Adrian Goldsworthy, Antony and Cleopatra. New Haven/London: Yale University Press, 2010.
Adrian Goldsworthy is the author of an impressive stream of titles on Roman history that fall into the category of books that are sometimes unjustly disparaged as “popular.”1 I say “sometimes” because Goldsworthy’s topic is indeed one of the more popularized subjects in classics; the bibliography on Cleopatra is enormous, and it is rare for a year or two to go by without some new title on Egypt’s famous queen, many of them quite unsatisfactory or, at best, largely derivative of past work.2 Besides the market for Cleopatra books, there are her frequent appearances in film, television, and documentary.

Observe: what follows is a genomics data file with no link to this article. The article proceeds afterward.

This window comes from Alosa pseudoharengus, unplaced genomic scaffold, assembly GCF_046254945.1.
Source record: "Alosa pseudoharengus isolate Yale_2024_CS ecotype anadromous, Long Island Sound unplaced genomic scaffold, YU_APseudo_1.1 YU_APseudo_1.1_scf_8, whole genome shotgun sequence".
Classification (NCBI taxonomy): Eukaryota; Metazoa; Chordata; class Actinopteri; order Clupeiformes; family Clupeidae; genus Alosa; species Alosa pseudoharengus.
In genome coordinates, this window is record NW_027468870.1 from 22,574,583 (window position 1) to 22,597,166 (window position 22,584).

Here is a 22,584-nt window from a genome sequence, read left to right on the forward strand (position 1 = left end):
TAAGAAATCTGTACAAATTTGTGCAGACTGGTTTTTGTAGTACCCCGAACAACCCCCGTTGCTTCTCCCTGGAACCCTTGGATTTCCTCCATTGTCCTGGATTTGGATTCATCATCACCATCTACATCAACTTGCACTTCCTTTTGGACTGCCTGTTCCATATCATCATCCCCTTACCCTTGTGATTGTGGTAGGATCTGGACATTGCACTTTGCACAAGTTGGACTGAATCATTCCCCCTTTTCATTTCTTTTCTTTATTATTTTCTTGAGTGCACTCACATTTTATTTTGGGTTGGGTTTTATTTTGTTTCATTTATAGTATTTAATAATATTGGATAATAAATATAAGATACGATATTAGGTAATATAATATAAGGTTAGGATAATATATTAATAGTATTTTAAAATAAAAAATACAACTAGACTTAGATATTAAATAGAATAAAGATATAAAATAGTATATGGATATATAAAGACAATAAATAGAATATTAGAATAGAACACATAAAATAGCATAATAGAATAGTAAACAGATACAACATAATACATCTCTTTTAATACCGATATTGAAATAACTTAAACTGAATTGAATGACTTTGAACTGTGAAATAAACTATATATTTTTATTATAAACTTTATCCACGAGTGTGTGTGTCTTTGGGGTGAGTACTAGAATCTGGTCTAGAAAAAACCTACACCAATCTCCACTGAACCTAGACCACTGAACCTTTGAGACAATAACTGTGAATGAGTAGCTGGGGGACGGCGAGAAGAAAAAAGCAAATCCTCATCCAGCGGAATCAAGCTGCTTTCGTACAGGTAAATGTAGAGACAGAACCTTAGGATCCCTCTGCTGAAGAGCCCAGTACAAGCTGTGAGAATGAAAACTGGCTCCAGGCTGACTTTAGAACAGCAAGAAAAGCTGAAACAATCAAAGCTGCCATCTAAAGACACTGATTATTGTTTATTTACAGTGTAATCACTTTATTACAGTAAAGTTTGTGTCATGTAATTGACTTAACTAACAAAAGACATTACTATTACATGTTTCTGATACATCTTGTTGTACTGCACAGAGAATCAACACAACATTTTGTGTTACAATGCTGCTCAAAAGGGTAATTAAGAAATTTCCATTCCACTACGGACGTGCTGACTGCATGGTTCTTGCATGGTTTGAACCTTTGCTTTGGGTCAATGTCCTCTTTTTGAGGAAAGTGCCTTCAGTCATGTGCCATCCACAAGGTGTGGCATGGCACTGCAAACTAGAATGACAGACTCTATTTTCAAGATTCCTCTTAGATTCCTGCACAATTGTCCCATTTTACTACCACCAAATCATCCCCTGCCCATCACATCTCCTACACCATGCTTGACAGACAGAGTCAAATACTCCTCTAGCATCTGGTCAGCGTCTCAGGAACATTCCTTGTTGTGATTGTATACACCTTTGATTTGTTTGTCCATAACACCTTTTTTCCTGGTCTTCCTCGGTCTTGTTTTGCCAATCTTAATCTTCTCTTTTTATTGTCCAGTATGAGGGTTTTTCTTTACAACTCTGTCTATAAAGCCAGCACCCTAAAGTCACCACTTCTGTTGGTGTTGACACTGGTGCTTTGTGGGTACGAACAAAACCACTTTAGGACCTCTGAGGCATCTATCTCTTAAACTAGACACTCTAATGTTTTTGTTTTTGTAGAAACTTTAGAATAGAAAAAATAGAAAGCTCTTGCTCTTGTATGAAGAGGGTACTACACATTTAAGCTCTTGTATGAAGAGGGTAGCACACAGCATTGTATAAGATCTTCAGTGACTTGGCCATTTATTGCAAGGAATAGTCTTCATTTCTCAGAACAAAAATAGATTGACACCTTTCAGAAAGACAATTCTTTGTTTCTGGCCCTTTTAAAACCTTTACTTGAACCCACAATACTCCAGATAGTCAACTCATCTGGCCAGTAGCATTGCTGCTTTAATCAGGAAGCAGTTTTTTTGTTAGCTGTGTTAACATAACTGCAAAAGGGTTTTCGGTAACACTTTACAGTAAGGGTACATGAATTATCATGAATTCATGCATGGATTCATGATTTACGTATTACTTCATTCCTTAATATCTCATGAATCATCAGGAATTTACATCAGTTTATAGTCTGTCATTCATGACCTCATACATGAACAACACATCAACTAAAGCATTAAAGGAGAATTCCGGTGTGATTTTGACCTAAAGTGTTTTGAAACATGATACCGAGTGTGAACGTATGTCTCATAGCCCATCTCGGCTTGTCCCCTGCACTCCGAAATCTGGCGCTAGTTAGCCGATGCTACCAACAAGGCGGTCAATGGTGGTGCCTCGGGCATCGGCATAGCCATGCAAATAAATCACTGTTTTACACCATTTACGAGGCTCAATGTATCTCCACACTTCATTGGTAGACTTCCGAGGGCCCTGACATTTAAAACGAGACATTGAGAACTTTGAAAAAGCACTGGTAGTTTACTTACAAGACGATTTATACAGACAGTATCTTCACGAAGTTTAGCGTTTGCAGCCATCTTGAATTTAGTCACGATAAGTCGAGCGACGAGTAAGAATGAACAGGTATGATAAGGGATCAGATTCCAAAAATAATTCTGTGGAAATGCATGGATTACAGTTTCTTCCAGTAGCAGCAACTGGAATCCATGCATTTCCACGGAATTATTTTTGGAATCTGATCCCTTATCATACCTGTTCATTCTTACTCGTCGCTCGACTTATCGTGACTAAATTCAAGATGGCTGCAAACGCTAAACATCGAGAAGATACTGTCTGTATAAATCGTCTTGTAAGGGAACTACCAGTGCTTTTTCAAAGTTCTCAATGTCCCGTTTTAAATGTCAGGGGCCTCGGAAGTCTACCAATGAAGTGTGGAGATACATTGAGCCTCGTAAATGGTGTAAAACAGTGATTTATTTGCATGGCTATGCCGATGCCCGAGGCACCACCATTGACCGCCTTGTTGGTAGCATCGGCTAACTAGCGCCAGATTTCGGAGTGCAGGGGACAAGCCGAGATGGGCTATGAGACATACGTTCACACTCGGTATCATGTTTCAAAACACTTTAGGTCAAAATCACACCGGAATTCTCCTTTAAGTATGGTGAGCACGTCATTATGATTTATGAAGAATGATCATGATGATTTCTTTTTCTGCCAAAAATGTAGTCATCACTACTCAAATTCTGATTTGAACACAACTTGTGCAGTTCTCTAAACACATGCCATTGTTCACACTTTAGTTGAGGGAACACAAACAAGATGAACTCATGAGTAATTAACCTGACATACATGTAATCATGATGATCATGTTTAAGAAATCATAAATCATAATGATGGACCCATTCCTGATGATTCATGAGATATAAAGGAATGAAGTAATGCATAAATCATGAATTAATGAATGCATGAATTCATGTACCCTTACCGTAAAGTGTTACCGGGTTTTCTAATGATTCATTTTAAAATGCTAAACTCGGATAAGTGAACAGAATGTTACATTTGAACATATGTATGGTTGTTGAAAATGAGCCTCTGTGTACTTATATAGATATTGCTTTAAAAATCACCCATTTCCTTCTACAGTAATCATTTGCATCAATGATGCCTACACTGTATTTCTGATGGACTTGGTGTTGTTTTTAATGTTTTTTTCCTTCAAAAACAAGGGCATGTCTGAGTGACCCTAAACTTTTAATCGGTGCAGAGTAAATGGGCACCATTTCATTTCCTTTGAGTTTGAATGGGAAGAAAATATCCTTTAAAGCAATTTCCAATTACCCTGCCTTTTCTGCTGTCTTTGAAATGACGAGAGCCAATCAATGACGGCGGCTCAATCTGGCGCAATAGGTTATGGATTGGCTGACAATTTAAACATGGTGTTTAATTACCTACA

It would almost seem that there is nothing new to say about her; insofar as there might be room for investigation, Antony’s career before he met her would seem to be the likely subject for a fresh examination of the evidence. Goldsworthy admirably succeeds in highlighting the “lost years” of Antony’s life, and in offering an appraisal of the extant sources on Cleopatra that provides much of interest both to students and scholars. Far from being a book that an expert on late Republican and early imperial Rome might dismiss as “popular,” Goldsworthy’s history should be considered essential reading for anyone interested in the rise of Octavian and the birth of the principate. Goldsworthy’s book is more history than biography, though the opening chapters imitate Plutarch’s parallel lives, as Antony’s Rome, Cleopatra’s Egypt, and the early lives of the famous pair are successively examined.